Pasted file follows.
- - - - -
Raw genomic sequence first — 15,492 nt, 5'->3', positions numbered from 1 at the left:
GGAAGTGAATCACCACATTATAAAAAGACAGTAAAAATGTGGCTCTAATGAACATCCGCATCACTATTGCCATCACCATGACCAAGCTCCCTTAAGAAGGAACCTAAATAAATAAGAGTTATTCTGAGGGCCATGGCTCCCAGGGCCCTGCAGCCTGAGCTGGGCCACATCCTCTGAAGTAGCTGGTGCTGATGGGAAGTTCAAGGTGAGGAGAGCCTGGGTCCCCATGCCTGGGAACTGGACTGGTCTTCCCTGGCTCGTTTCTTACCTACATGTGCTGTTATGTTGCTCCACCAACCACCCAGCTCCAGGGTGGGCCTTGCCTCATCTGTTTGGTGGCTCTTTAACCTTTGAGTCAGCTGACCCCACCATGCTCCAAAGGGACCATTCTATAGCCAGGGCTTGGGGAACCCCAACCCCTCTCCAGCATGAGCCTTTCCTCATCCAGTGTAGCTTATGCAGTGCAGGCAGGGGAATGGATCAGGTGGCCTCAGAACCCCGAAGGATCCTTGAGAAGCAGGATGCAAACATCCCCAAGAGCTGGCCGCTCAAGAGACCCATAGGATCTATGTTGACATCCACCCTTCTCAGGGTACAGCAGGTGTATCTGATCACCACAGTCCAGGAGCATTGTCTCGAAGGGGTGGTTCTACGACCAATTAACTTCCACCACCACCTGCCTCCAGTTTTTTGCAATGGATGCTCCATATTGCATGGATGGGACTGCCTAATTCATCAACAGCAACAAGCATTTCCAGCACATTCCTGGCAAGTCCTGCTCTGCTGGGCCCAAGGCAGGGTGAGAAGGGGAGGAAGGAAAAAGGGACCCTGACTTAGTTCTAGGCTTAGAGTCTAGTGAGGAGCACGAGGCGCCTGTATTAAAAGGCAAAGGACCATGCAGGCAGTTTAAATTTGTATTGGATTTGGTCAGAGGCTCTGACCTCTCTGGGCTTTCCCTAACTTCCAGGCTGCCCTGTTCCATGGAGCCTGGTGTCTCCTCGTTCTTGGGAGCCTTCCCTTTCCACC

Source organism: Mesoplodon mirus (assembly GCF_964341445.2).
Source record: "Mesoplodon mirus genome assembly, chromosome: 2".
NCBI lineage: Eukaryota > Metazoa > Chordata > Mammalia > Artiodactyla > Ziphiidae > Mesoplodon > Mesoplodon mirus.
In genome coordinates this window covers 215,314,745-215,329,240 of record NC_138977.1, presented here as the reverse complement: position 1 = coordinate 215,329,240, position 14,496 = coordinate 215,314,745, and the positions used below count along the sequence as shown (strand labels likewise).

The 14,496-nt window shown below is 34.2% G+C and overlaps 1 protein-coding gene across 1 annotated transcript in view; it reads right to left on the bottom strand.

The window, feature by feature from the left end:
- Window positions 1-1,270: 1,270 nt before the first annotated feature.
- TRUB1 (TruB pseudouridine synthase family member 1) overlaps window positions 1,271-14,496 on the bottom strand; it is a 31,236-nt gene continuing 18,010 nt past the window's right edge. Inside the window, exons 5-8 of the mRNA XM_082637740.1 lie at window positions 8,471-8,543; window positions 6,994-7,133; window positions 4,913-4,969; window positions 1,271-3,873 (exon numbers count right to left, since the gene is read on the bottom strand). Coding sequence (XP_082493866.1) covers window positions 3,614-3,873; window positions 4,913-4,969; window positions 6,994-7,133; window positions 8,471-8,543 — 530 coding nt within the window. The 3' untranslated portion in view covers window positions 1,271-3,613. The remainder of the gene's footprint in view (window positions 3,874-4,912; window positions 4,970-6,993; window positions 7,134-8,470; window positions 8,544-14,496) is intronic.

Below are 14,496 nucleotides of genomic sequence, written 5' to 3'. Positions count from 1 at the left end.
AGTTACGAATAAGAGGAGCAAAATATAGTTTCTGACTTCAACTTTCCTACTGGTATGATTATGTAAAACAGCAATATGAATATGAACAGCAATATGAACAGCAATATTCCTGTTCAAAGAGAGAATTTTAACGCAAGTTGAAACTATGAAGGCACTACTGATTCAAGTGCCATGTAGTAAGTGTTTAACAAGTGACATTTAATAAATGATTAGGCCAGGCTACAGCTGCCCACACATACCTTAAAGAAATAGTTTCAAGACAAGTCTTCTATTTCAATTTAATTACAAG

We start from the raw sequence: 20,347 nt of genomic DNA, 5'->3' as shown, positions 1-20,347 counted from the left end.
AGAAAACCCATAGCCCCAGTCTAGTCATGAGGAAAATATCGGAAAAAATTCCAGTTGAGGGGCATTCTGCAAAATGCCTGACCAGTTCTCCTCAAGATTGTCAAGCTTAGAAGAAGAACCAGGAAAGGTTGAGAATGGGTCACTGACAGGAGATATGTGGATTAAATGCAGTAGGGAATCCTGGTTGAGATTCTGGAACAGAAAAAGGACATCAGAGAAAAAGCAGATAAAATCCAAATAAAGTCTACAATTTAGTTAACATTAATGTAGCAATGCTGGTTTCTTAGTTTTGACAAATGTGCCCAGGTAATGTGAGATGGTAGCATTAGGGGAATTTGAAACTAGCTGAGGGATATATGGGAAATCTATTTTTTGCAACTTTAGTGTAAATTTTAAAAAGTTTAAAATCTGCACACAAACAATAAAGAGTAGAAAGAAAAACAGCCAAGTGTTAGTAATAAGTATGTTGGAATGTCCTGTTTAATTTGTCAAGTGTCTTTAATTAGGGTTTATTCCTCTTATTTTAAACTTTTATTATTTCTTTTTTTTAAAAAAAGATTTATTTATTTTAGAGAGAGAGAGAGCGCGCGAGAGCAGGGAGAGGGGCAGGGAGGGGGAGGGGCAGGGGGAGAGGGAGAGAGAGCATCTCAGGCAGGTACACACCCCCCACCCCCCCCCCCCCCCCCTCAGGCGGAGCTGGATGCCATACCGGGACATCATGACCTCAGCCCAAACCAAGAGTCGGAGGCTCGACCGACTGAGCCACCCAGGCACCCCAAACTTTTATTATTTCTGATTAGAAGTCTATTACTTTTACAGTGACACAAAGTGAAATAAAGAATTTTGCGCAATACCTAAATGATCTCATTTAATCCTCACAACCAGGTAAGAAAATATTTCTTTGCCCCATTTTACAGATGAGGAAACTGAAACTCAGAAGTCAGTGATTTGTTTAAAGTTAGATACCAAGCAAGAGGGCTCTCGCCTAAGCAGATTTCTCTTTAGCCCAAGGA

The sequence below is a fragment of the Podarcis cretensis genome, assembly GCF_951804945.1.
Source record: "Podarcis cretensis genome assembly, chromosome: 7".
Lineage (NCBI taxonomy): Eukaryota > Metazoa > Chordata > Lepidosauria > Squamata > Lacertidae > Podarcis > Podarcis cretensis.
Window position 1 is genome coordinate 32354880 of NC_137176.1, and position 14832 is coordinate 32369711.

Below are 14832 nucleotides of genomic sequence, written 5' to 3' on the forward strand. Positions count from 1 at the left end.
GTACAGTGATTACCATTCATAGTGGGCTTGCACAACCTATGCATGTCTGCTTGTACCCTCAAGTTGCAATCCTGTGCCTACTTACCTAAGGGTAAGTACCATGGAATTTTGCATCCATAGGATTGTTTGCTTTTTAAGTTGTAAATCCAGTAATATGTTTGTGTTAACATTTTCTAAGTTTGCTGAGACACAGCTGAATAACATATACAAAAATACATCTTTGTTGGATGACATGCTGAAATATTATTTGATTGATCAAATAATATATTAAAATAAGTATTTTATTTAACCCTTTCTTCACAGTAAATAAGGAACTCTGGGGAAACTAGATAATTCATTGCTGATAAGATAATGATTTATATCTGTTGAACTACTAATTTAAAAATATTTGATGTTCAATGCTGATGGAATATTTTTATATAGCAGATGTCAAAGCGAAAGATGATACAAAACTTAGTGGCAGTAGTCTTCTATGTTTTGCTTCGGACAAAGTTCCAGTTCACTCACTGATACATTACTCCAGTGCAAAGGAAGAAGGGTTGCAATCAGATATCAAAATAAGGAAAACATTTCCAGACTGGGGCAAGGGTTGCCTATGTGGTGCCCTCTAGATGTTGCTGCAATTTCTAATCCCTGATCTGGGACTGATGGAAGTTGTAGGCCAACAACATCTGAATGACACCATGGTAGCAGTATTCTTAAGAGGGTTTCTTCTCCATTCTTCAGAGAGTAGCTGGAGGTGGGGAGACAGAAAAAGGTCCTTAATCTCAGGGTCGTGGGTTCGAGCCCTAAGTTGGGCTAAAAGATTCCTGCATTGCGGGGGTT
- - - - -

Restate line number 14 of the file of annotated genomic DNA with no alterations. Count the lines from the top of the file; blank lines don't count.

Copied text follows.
AGAAAACCCATAGCCCCAGTCTAGTCATGAGGAAAATATCGGAAAAAATTCCAGTTGAGGGGCATTCTGCAAAATGCCTGACCAGTTCTCCTCAAGATTGTCAAGCTTAGAAGAAGAACCAGGAAAGGTTGAGAATGGGTCACTGACAGGAGATATGTGGATTAAATGCAGTAGGGAATCCTGGTTGAGATTCTGGAACAGAAAAAGGACATCAGAGAAAAAGCAGATAAAATCCAAATAAAGTCTACAATTTAGTTAACATTAATGTAGCAATGCTGGTTTCTTAGTTTTGACAAATGTGCCCAGGTAATGTGAGATGGTAGCATTAGGGGAATTTGAAACTAGCTGAGGGATATATGGGAAATCTATTTTTTGCAACTTTAGTGTAAATTTTAAAAAGTTTAAAATCTGCACACAAACAATAAAGAGTAGAAAGAAAAACAGCCAAGTGTTAGTAATAAGTATGTTGGAATGTCCTGTTTAATTTGTCAAGTGTCTTTAATTAGGGTTTATTCCTCTTATTTTAAACTTTTATTATTTCTTTTTTTTAAAAAAAGATTTATTTATTTTAGAGAGAGAGAGAGCGCGCGAGAGCAGGGAGAGGGGCAGGGAGGGGGAGGGGCAGGGGGAGAGGGAGAGAGAGCATCTCAGGCAGGTACACACCCCCCACCCCCCCCCCCCCCCCCTCAGGCGGAGCTGGATGCCATACCGGGACATCATGACCTCAGCCCAAACCAAGAGTCGGAGGCTCGACCGACTGAGCCACCCAGGCACCCCAAACTTTTATTATTTCTGATTAGAAGTCTATTACTTTTACAGTGACACAAAGTGAAATAAAGAATTTTGCGCAATACCTAAATGATCTCATTTAATCCTCACAACCAGGTAAGAAAATATTTCTTTGCCCCATTTTACAGATGAGGAAACTGAAACTCAGAAGTCAGTGATTTGTTTAAAGTTAGATACCAAGCAAGAGGGCTCTCGCCTAAGCAGATTTCTCTTTAGCCCAAGGA